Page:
The inherent separateness and uniqueness of an individual’s perspective seems like an obvious concept. Of course other people see things differently than I do; they’re not me! However, the scale of that difference grows greater as our life experiences diverge. I think most people want to be able to share what’s important to them with their families, and it’s lonely when that isn’t possible. Complicating matters is the fact that most of us hold our loved ones – those people whom we associate with ourselves – to different expectations than strangers or acquaintances. We want to relate to them and feel proud of them. For example, I can dismiss talk radio callers’ xenophobic remarks by assuming they haven’t had the opportunity to learn from immigrants’ stories. It’s much more difficult to plead ignorance when friends or family members make similar comments: it’s pretentious (not to mention it’s often incorrect) to assume they just don’t understand, but assuming that they have the same information that I do seems just as unfair. Both cases create opportunities for disrespect and disappointment.
OK, so becoming increasingly different and experientially (or educationally) separated from home can be painful, complicated and full of head-splitting cognitive dissonance. So now what? Here are my thoughts so far:
- Clearly the Stanford bubble is far from the only bubble Stanford students inhabit. Speaking for myself, I partially inhabit the suburb, American, and Catholic bubbles, among others. It’s comfortable to live inside one bubble with other people who see the world through the same soapy membrane. This comfort is enticing, but I think maintaining such a bubble life takes an extraordinary amount of self-deception and self-absorption – especially for people like Stanford students who have been exposed to so many different people and ideas. I think it is important to resist the temptation to replace the comfort of old bubbles with new bubbles by different names. I hope to embrace the challenge of expanding, combining and living in between bubbles. The concept of “home” will look and feel different, but I think I’ll like renovated version better.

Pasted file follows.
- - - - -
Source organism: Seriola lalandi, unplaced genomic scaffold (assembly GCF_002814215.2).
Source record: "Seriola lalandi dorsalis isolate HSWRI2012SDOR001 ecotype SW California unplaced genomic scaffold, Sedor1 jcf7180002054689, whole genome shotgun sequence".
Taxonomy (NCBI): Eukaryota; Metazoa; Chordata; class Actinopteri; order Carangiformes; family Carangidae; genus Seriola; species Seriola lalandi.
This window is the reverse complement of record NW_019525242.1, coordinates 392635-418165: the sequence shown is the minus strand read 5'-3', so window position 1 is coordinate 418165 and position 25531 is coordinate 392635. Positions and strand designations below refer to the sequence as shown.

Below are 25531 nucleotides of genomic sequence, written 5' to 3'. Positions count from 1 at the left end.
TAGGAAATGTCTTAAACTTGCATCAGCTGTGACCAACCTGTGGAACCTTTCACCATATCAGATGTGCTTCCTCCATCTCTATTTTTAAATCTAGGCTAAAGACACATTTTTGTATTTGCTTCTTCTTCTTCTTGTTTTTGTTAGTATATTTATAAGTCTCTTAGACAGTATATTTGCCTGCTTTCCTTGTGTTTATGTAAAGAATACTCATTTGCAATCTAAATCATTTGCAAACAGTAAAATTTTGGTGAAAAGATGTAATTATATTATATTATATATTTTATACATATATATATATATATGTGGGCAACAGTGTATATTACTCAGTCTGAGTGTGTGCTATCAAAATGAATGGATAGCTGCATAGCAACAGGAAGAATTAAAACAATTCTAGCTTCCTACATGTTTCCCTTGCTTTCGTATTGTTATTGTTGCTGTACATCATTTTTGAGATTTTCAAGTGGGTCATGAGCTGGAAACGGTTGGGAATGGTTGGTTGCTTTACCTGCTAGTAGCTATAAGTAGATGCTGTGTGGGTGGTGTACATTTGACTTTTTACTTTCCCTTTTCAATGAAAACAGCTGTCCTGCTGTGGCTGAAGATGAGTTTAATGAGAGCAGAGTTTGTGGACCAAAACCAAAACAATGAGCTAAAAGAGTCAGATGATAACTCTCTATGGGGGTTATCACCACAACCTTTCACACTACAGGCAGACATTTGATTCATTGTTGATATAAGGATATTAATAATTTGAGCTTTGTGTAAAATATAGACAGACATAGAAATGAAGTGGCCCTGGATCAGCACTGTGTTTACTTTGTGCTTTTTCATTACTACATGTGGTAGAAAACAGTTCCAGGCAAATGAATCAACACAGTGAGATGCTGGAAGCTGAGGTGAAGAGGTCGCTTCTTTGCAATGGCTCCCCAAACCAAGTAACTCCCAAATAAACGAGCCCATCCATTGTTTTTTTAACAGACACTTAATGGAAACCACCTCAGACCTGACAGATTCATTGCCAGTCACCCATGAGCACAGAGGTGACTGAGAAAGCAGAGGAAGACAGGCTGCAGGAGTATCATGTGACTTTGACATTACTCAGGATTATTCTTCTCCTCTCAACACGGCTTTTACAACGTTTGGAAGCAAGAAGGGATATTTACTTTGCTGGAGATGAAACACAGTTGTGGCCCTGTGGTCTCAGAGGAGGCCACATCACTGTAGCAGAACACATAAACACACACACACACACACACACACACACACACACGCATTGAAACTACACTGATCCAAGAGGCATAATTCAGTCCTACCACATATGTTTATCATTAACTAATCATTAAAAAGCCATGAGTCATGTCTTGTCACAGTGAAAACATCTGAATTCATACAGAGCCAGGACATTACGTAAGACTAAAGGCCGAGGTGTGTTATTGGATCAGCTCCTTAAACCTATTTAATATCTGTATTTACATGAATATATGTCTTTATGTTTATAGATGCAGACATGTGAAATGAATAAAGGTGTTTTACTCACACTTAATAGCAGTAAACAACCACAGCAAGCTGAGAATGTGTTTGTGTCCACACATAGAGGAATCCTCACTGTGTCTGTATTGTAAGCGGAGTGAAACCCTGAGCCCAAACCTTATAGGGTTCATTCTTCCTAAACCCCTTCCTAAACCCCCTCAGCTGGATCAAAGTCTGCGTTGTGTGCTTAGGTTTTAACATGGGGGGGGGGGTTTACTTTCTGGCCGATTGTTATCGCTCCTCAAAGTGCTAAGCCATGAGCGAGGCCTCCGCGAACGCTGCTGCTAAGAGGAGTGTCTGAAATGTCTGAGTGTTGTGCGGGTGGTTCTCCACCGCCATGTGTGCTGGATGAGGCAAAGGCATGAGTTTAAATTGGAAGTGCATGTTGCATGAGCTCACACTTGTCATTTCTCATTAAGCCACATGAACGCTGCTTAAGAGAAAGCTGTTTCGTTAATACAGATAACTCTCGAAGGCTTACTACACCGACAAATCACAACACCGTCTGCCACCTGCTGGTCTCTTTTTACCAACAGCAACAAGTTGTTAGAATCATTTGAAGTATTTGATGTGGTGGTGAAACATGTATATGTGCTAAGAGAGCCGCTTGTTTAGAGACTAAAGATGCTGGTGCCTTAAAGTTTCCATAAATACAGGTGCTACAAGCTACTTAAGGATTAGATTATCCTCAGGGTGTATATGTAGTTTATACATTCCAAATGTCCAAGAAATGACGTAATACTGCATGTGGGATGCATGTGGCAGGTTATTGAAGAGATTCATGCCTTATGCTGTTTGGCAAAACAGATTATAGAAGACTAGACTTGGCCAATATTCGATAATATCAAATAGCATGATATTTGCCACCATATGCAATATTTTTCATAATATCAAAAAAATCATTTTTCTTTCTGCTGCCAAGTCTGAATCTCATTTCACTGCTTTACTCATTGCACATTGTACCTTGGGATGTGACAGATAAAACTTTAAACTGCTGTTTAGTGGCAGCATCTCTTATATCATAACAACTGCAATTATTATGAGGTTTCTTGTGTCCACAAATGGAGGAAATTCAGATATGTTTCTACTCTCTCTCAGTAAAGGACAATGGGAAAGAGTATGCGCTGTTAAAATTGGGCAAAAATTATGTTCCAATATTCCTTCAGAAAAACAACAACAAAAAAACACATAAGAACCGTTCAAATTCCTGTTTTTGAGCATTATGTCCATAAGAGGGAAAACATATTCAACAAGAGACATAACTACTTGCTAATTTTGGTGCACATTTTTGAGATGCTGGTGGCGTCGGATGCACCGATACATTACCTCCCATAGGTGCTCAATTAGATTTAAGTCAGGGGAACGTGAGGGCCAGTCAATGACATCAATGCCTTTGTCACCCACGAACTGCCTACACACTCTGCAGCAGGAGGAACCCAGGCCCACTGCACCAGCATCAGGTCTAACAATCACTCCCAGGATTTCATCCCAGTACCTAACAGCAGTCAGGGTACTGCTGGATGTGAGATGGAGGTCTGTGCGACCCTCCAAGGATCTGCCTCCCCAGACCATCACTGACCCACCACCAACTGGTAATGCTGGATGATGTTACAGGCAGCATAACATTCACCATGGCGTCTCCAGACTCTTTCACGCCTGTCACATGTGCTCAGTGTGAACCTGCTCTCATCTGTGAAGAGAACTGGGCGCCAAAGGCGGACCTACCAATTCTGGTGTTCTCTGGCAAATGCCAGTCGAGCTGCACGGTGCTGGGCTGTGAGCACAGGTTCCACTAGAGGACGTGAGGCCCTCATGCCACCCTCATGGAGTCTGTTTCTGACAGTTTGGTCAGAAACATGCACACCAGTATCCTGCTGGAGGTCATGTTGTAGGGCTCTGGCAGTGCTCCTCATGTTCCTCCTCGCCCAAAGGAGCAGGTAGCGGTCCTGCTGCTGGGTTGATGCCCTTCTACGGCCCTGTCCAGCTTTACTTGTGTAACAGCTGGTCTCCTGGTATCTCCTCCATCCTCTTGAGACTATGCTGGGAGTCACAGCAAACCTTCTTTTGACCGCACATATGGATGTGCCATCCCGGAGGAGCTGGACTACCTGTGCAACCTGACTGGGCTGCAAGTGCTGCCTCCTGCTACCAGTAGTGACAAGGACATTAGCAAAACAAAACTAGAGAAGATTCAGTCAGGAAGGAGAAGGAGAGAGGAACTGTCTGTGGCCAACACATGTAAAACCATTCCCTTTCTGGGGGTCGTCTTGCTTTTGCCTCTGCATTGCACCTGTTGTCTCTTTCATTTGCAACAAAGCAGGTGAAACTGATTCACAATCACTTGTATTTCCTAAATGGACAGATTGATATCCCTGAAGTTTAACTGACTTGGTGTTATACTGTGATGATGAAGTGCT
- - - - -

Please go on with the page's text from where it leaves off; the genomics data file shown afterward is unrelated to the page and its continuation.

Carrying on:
- As far as I know Stanford doesn’t have a Pensieve, so I’m going to have to keep explaining my memories the old-fashioned way. As much as it may seem that some people will never listen, I think our thoughts really do matter, especially to the people who matter to us. Studying abroad or working on a research project sounds pretty normal when we’re at Stanford – we should remind ourselves once in a while (but not too much!) that those are often kind of a big deal to people at home. Sharing is a humble endeavor; telling people what we’ve learned about the world doesn’t have to become a self-congratulatory or judgmental sermon. Being ambiguously and quietly upset by how much food my family wastes doesn’t change anything, except perhaps my mental health. Telling my family that a few weeks of nutritious food saved Molefi’s life, on the other hand, might be a first step to using our resources more wisely and justly. If you and I don’t share new understanding with our home communities, who will? We can help make the ‘invisible’ visible.
- I like to help fix problems, and I believe I have the ability – and often the responsibility – to do so. This is generally an empowering and motivating mindset, but taken to an extreme it can be overwhelming, even paralyzing. To maintain my ability to act, not to mention my sanity, I need to find many ways of reminding myself that the world around me is so much more than a series of problems to be solved. Yes, it is important to recognize what’s broken and work to fix it, but it is also important to appreciate what works, why it works, and what its purpose was in the first place. Our brains do a much better job at focusing on negative emotion, so if we want to give ourselves a more balanced picture of reality, we have to be more intentionally positive, hopeful and appreciative. Too much pessimism is just as naive as too much optimism, wouldn’t you say?
As you can surmise from this musing post, in between homes is where my heart is. I hope you will leave your thoughts as comments on the post and start some constructive conversations as a new year begins!
Rachel studies Human Biology with a concentration in community health policy. She is grateful to call many places home.